Green Beret Staff Sgt. Reymund Rarogal Transfiguracion, 36, from Waikoloa, Hawaii, died on Aug. 8 from improvised explosive device wounds received the day before while on patrol in southern Helmand province.
Transfiguracion was assigned to the 3rd Battalion, 1st Special Forces Group (Airborne), at Joint Base Lewis-McChord in Washington. He was posthumously promoted to sergeant first class and awarded the Bronze Star, the Purple Heart and the Meritorious Service Medal.
Transfiguracion was described by his fellow soldiers as a dynamic leader and trusted professional. He is survived by his wife and two children, a son and a daughter.
Army Command Sgt. Maj. Timothy Bolyard, 42, was killed by an insider attack at a forward operating base in eastern Logar province on Sept. 3.
Originally from Thornton, W. Va., Bolyard was described as a soldier who always kept his cool under pressure. He was a senior noncommissioned officer in 3rd Squadron, 1st Security Force Assistance Brigade, at Fort Benning, Ga., and received six Bronze Star medals, including two with valor, during a 24-year career and seven deployments.
Bolyard is survived by his wife and three children.
Army Staff Sgt. Diobanjo S. Sanagustin, 32, died from a noncombat injury at Bagram Air Field on Sept. 4.
The native of National City, Calif., joined the Army as an infantryman in 2007. He deployed three times -- to Kosovo, Iraq and Afghanistan. He was assigned to the 4th Battalion, 9th Infantry Regiment, 1st Stryker Brigade Combat Team, 4th Infantry Division. He was a squad leader in Bravo Company.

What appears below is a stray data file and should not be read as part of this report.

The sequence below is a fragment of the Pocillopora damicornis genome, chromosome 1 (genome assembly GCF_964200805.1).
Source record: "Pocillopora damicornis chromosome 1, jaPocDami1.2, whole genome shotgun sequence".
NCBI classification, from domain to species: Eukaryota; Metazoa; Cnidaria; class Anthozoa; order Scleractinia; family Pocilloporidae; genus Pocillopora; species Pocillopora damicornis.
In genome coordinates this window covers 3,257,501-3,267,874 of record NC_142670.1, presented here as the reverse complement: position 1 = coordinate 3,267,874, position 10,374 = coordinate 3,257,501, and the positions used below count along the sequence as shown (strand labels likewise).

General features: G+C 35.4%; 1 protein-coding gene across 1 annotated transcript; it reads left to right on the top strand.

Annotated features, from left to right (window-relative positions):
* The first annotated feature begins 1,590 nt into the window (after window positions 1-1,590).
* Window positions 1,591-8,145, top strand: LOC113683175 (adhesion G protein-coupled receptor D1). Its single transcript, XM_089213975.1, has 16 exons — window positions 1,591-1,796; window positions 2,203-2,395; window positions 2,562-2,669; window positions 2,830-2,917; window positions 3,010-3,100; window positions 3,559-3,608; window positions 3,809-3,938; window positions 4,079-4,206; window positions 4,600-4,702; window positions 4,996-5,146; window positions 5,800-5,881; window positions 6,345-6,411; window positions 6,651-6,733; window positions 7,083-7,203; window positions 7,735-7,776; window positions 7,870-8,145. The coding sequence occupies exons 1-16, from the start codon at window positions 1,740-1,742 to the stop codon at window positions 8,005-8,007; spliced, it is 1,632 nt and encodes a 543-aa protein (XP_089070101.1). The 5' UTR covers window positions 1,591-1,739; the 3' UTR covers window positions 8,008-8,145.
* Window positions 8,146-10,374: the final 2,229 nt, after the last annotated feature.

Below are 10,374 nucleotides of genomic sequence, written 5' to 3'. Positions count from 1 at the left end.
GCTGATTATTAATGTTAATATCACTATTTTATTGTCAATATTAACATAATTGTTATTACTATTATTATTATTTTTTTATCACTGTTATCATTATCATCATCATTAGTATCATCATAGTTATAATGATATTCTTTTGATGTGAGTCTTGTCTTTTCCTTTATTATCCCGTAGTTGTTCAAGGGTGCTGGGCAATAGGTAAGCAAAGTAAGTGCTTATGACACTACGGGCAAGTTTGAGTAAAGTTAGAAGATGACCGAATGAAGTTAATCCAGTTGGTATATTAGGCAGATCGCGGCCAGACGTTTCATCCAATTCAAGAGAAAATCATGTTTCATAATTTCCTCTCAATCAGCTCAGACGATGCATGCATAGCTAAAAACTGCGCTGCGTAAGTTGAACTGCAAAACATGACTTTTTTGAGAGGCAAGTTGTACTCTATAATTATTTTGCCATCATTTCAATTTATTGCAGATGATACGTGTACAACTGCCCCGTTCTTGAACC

"He made a lasting impact on the Manchu formation and we will forever cherish his memory," said Lt. Col. David Uthlaut, commander of 4th Battalion.
Sanagustin's awards and decorations include two Army Commendation Medals, seven Army Achievement Medals, two Iraq Campaign Medals with campaign star and the Expert Infantryman's Badge.
Army Spc. James A. Slape, 23, of Morehead City, N.C., was killed by an IED blast in southern Helmand province on Oct. 4.
He was posthumously promoted to sergeant. At the time of his death, Slape was clearing an area of explosives. Slape was assigned to the 430th Explosive Ordnance Disposal Company, 60th Troop Command, North Carolina Army National Guard, based in Washington, N.C.
"We honor his courage, his selfless service," said Maj. Gen. Greg Lusk, North Carolina National Guard adjutant.
U.S. Army National Guard Maj. Brent Taylor, 39, was killed during an insider attack in Kabul on Nov. 3.
Taylor was the mayor of North Ogden, Utah at the time of his death. He had a "profound influence" on the community, according to a statement by the local government. "He was the best of men with the ability to see potential and possibility in everything around him," the statement said. "We feel blessed to have had him as our mayor."
Taylor served twice in Iraq as a convoy security commander and then as an adviser to the Iraqi intelligence agency. He had previously deployed to Afghanistan as a combat advisor to the Afghan Border Police. He is survived by his wife and seven children.
Army Sgt. Leandro A.S. Jasso, 25, was mortally wounded during a firefight with al-Qaida forces in western Nimruz province on Nov. 24.